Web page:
As we all realize, children's vision is very important. Clear vision and healthy eyes are important not only to a child’s overall health and well-being, but are also directly related to academic performance in school and the ability to compete in sports.
A child who is unable to see print or view a blackboard can become easily frustrated, leading to poor academic performance and awkward social skills. It is best to detect and correct vision problems as early as possible while the child’s vision system is still developing. Remember that it is likely that a child will be unaware that they are experiencing less than crisp vision, which is why eye examinations for children are so vital.
According to the American Optometric Association, infants should have their first comprehensive eye health examination at 6 months of age. Subsequently, additional exams should be at age 3, and then just before a child enters first grade. For school-aged children, Dr. Labaza recommends a yearly examination to make sure the eyes are healthy and to correct any vision problems that may have developed.
As they grow, all children need these basic skills related to good eyesight:
- Near Vision
- Distance Vision
- Coordination of both eyes
- Focusing skills
- Peripheral awareness
- Color vision
- Hand-eye coordination
In our office, Dr. Labaza will test for all of these important vision skills, and will thoroughly evaluate the health of the child’s eyes to rule out any serious medical conditions or diseases. It may surprise you to learn that a vision screening by a school nurse or pediatrician is not the same as our comprehensive eye health examination. Vision screenings are a limited process and can't be used to diagnose an eye or vision problem, but rather may indicate a potential need for further evaluation. Screenings may miss as many as 70% of children with vision problems. Even if a vision screening does not identify a possible vision problem, a child may still have one. Passing a vision screening can give parents a false sense of security. Many preschool vision screenings only assess one or two areas of vision. They may not evaluate how well the child can focus his or her eyes or how well the eyes work together. Generally color vision, which is important to the use of color coded learning materials, is not tested. Often, only distance vision is checked, but not close-up vision where much of a child’s school age learning takes place.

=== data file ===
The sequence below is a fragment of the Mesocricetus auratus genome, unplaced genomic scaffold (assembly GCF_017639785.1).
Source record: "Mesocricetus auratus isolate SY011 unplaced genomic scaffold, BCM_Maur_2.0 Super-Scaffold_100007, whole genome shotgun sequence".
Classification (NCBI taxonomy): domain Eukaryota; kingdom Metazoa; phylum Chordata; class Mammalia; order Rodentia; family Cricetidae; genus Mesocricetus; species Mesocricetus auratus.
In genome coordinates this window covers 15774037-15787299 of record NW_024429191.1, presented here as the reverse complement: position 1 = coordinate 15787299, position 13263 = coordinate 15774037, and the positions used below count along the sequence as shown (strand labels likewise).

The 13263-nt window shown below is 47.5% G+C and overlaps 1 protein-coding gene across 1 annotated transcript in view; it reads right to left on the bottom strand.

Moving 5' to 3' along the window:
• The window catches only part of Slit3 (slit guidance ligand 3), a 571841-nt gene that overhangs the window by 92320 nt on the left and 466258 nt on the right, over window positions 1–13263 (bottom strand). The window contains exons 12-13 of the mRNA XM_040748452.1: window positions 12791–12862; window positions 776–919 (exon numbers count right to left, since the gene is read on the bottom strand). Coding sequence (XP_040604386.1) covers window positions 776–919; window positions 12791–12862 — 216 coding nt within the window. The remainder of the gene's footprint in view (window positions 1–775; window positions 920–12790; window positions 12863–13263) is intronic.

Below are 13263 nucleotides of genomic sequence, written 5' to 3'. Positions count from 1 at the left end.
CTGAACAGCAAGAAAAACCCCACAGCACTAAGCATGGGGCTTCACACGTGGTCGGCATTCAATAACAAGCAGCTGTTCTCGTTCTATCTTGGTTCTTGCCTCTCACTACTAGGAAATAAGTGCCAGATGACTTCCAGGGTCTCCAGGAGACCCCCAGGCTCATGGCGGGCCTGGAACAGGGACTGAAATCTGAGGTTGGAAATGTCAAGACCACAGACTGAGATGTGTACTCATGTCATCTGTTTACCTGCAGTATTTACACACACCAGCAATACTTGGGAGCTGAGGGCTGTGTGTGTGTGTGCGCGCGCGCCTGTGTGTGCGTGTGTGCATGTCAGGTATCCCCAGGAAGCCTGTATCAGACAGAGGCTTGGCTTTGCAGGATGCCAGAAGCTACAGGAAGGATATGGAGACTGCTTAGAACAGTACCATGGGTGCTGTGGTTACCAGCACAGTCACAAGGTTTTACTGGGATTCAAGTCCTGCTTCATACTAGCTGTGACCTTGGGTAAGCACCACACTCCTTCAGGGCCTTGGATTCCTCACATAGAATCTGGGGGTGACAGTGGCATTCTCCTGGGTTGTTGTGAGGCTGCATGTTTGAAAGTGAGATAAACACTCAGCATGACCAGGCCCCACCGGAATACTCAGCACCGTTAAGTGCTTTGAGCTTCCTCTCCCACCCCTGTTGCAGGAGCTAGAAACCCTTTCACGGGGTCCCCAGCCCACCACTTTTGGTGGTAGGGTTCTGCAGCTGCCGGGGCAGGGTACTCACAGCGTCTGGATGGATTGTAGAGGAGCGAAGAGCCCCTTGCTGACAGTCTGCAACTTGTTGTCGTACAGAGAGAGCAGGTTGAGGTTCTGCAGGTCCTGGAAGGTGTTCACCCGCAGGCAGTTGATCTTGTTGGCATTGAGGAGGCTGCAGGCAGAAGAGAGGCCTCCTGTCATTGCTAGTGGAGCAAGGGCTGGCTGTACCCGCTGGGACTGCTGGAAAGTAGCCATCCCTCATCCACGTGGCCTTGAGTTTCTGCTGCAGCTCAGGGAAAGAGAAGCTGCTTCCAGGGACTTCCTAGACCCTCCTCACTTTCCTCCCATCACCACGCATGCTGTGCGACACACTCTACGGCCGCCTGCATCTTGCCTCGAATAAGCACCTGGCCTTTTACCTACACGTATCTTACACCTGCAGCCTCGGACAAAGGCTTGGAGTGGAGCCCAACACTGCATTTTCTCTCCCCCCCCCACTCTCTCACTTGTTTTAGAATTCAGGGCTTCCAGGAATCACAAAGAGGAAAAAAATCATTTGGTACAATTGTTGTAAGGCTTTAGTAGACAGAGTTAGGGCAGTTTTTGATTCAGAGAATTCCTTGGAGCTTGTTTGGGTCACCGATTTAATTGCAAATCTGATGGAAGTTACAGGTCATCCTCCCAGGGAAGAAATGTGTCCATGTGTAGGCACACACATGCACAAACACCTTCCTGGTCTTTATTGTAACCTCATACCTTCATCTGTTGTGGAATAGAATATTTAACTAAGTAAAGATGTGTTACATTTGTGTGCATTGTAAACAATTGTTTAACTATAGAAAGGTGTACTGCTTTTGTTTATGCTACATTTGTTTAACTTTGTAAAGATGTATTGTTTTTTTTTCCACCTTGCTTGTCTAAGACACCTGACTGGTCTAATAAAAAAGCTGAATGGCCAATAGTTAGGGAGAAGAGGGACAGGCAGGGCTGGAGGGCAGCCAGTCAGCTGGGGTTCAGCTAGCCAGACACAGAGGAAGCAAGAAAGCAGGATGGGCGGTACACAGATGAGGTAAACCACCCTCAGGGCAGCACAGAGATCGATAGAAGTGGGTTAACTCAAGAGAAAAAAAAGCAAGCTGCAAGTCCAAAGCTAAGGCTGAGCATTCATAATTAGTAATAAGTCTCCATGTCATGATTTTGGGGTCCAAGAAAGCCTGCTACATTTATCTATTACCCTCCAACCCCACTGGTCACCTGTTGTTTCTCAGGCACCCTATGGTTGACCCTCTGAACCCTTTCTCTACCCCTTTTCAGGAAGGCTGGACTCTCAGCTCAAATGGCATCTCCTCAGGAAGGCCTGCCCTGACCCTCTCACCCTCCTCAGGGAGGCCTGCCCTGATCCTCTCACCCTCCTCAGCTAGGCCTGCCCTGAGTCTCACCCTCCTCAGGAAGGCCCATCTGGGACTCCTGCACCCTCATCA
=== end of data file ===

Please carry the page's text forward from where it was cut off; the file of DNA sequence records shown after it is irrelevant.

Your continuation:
During your child’s examination, Dr. Labaza takes the time to talk to you about your child’s visual development, explain any vision problems and give treatment options. If your child needs eyeglasses, we have lots of frames that look great and fit well so kids actually love to wear their glasses! What about contact lenses for your child? They are definitely OK for most kids, and are safer and more convenient than ever, making them a great option for both younger children and teenagers. Personal appearance and self-esteem are important factors in a child’s development and many kids are happy with the idea of not wearing glasses. Also, contact lenses are a great option for kids in sports and other activities. Dr. Labaza offers a free contact lens consultation which will help determine if your child is ready for them!
If you have further questions or want to schedule an appointment for your child’s eye health examination, just call us at 810-667-9120.
Excellence in eye care at an affordable price